In fact, Poloncarz believes he’s identified about $7 million in Collins’s proposed 2011 budget that could be used to restore his staff as well as funding for the library system and cultural institutions. He thinks Collins has overfunded fringe benefits for the Sheriff’s Department by about $2 million, the risk retention fund by about $1 million, and the workers compensation fund by about $1.5 million. He believes that the Collins administration has overfunded employee healthcare benefits, as it has done in the past—ordinarily a prudent thing to do, Poloncarz allows, but why do so this year if this is indeed an austerity budget?
Poloncarz also takes issue with the $2.5 million increase in funding for road projects, money that is spent primarily in the Republican suburbs that provide Collins his political base. He also notes that there were no cuts to the Sheriff’s road patrols, which constitute the police force for suburban communities like Clarence, where Collins lives.
He suspects Collins is hiding money by tucking increases into the professional services accounts of his law department (a $125,000 hike over last year’s allocation), the building and grounds department (a $100,000 increase over last year’s allocation), jails management (a $475,000 increase over last year’s allocation), and sewerage (a $1.4 million increase over last year’s allocation).
Last year’s expenditures don’t seem to call for such increases, Poloncarz says, so why put more money there while slashing funding to libraries and theaters?
Poloncarz theorizes that Collins is simply parking pots of money where he believes they won’t be used, hoping to rake that unspent money back into the general fund, in order to show a tidy surplus next fall. Next year is an election year, after all, and Collins will bend over backward to avoid having to propose a property tax hike a month before the general election.
Poloncarz sees in this year’s proposed budget many indications that Collins is trying to set himself up for an easier re-election campaign next fall. Gutting the office of a potential political rival is surely a smart political move.
“If he’s going after me for political purposes, then shame on him, because he’s hurting the entire county,” Poloncarz says.
Personal or political? Or both?
The feud between Collins and Poloncarz has been a centerpiece in Erie County affairs since Collins took office, and its skirmishes run the gamut from petty political squabbling to substantive arguments over the role of government and its constituent branches.
In part, the feud is stoked by ideological differences. In his role as the county’s chief financial officer in charge of oversight, Poloncarz, a Democrat, frequently has doled out criticism of the Republican county executive’s imperious style and his apparent disdain for the needs of the urban core. Collins—who made a fortune buying up distressed businesses and gutting them—has demonstrated little tolerance for the checks and balances built into democratic governments.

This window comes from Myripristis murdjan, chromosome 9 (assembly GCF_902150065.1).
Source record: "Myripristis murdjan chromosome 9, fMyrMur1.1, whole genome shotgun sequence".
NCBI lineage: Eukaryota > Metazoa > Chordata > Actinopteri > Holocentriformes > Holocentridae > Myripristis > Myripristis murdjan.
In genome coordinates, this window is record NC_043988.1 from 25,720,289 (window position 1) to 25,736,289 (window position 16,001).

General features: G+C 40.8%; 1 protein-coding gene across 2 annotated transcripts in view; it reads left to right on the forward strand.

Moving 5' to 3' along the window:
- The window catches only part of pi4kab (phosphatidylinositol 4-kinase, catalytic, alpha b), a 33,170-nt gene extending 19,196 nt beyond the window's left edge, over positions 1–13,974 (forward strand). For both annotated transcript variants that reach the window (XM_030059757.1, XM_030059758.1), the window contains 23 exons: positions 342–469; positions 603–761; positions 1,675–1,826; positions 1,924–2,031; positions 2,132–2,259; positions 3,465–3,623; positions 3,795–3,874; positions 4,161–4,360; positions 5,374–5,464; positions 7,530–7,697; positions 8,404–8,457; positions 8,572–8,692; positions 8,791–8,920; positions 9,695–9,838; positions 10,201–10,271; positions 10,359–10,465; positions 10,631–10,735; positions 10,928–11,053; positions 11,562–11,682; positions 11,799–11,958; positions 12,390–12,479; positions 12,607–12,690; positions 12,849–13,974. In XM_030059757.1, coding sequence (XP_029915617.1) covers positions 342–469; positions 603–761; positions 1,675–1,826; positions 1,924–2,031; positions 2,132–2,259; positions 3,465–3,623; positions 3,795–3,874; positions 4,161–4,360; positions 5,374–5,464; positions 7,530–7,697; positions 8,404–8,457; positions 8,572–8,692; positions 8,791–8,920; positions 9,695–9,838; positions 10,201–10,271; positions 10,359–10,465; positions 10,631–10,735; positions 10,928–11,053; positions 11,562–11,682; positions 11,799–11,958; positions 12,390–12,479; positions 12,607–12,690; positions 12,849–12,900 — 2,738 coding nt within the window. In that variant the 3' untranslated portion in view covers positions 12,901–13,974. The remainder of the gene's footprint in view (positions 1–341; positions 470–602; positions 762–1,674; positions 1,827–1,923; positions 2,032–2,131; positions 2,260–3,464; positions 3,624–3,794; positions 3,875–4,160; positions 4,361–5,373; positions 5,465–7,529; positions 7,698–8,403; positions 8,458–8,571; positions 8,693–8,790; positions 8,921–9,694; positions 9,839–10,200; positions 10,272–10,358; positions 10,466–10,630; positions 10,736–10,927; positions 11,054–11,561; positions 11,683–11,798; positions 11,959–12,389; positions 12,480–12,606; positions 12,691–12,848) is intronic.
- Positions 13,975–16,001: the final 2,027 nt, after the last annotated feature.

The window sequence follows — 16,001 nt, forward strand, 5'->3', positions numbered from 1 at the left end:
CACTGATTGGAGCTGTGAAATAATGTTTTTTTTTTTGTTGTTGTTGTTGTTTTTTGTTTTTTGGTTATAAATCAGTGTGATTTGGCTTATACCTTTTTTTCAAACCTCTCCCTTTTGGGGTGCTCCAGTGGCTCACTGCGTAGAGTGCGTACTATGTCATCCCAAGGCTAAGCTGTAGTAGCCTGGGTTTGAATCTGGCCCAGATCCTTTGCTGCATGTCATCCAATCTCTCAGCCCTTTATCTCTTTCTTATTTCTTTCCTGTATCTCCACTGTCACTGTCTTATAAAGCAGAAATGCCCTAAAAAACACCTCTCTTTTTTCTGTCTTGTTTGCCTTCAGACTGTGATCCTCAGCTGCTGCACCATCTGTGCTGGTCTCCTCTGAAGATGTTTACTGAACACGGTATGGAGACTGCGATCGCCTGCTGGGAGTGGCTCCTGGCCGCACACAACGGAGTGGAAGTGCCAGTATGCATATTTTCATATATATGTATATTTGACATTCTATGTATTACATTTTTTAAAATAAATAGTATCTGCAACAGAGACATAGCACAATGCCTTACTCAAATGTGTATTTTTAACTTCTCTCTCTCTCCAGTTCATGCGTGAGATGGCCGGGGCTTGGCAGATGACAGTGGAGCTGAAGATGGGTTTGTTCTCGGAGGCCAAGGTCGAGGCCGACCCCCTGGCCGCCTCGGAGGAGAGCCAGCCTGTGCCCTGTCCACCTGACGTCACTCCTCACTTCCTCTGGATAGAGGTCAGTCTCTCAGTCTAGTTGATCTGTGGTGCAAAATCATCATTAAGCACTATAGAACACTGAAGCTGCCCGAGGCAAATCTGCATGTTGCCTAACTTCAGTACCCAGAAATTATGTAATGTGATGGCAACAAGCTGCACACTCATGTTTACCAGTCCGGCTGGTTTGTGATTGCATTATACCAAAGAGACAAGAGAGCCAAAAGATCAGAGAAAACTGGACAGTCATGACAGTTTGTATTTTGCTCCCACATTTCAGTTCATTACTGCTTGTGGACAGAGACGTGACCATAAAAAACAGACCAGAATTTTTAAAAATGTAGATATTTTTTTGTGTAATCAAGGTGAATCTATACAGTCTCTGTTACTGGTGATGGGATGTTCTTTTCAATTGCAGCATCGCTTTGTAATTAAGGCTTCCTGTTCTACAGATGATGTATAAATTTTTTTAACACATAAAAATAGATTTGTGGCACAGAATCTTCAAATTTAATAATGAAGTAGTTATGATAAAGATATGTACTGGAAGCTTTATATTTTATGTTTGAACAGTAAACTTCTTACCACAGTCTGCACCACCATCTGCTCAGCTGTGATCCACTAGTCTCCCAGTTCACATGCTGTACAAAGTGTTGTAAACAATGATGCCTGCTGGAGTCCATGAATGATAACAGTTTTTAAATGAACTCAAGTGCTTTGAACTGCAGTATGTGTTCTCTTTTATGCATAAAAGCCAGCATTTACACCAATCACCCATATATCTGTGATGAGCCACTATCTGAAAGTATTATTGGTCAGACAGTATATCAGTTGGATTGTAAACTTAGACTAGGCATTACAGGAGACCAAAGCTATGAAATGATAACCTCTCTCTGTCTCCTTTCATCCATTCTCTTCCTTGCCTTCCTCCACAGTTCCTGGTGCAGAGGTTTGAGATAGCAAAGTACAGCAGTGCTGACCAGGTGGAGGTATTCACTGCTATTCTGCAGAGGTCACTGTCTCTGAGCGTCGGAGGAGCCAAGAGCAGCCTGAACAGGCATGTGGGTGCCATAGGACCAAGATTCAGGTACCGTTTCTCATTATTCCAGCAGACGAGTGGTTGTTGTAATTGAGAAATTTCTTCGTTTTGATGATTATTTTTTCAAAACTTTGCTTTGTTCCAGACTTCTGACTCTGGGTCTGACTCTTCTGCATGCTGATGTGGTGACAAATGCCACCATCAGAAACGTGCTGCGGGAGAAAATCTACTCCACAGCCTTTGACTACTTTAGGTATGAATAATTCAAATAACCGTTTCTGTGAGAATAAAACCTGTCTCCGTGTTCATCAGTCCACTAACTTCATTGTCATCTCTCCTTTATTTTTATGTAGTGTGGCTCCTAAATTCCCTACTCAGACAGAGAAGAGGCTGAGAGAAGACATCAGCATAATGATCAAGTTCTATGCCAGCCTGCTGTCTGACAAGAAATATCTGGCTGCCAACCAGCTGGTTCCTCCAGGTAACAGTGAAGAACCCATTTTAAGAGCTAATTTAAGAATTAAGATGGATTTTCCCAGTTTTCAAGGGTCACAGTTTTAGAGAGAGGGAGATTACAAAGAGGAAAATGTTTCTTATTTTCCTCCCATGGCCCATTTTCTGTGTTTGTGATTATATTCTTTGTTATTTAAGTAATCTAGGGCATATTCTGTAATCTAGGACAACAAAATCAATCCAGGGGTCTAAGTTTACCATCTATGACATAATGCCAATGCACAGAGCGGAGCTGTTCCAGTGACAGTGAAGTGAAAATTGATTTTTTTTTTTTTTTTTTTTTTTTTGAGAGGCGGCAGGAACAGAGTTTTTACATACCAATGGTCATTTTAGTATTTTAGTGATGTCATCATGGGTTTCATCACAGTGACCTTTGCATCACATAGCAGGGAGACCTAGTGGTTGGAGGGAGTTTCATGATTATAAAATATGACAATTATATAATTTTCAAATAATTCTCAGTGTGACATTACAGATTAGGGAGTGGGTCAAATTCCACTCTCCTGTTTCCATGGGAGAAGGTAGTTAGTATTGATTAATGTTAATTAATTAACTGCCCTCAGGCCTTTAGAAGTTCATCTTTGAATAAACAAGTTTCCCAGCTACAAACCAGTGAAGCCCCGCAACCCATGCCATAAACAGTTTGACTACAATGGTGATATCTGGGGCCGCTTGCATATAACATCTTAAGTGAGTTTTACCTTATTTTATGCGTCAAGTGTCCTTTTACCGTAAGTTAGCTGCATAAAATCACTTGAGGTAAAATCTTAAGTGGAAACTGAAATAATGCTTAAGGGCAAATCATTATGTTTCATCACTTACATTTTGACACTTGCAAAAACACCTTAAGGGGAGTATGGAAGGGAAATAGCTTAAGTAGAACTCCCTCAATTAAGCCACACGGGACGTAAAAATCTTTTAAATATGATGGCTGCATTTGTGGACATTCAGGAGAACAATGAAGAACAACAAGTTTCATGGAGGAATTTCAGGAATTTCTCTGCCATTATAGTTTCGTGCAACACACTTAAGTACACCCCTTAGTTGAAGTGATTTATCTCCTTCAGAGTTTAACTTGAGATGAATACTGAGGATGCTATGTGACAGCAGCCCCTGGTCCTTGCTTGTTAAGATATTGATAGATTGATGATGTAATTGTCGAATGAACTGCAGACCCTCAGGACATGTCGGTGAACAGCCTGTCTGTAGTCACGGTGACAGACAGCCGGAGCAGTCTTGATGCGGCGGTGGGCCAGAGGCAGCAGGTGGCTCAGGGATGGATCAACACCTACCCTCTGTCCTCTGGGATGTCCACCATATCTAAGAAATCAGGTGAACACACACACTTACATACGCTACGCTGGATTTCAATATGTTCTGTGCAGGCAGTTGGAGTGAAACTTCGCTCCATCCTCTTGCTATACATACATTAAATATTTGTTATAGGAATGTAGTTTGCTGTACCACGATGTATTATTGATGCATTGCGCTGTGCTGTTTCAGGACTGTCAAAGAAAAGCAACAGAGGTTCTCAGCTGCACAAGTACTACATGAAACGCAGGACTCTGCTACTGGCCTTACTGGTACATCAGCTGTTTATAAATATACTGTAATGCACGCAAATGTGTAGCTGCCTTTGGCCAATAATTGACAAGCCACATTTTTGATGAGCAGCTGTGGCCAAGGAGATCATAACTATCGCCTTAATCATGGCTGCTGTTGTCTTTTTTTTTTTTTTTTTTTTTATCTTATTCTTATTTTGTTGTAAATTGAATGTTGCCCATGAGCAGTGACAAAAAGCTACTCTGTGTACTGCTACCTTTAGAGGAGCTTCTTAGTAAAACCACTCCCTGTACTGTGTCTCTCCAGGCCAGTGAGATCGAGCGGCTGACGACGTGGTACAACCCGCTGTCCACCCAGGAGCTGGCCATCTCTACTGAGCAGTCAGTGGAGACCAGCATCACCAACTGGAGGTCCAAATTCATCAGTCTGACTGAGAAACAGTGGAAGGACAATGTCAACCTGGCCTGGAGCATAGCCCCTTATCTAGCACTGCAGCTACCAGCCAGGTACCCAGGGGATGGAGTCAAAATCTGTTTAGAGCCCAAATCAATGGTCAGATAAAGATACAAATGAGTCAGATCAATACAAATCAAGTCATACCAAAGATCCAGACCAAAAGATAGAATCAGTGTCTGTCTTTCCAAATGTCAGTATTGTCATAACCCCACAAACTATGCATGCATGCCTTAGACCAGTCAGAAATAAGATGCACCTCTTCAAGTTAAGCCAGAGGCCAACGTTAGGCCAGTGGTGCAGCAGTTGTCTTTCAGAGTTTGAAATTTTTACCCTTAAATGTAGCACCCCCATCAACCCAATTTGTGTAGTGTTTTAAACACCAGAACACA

But Collins’ animosity is also fueled by politics. Poloncarz is considered likely to challenge Collins when the county executive runs for re-election next year. Collins and his administration’s PR flacks consistently accuse the comptroller’s office of using its auditing arm to try to score political points against the county executive.
In fact, Collins has been happy to make use of the audits Poloncarz’s staff performs, even as the county executive’s chief political officers—people like chief of staff Chris Grant and spokespeople Grant Loomis and Ellen Notarius—deride those same audits as being wastes of taxpayer money.
In the current budget, for example, Collins touts the money he continues to save taxpayers by reducing the number of cellphones issued to county employees. The potential for such savings were first outlined in an audit that came from the comptroller’s office. Collins also boasts of the agreement he reached last year with Erie County medical Center that substantially reduces the county’s payout to the hospital over years to come. In the negotiations that led to that agreement, the Collins administration made use of an audit performed by Poloncarz’s staff which fixed the potential burden imposed by ECMC on the county budget going forward.
Similarly, the Collins administration relied on a Poloncarz audit of the costs of maintaining the city’s parks versus the payments received from the city to justify terminating that relationship. Same again with the cell block holding function, another city-county deal in which the city paid less for a service than it cost the county to provide it. Collins cites the termination of that deal in his current budget proposal as cost-saving measure. The comptroller’s office was the first to identify the potential savings.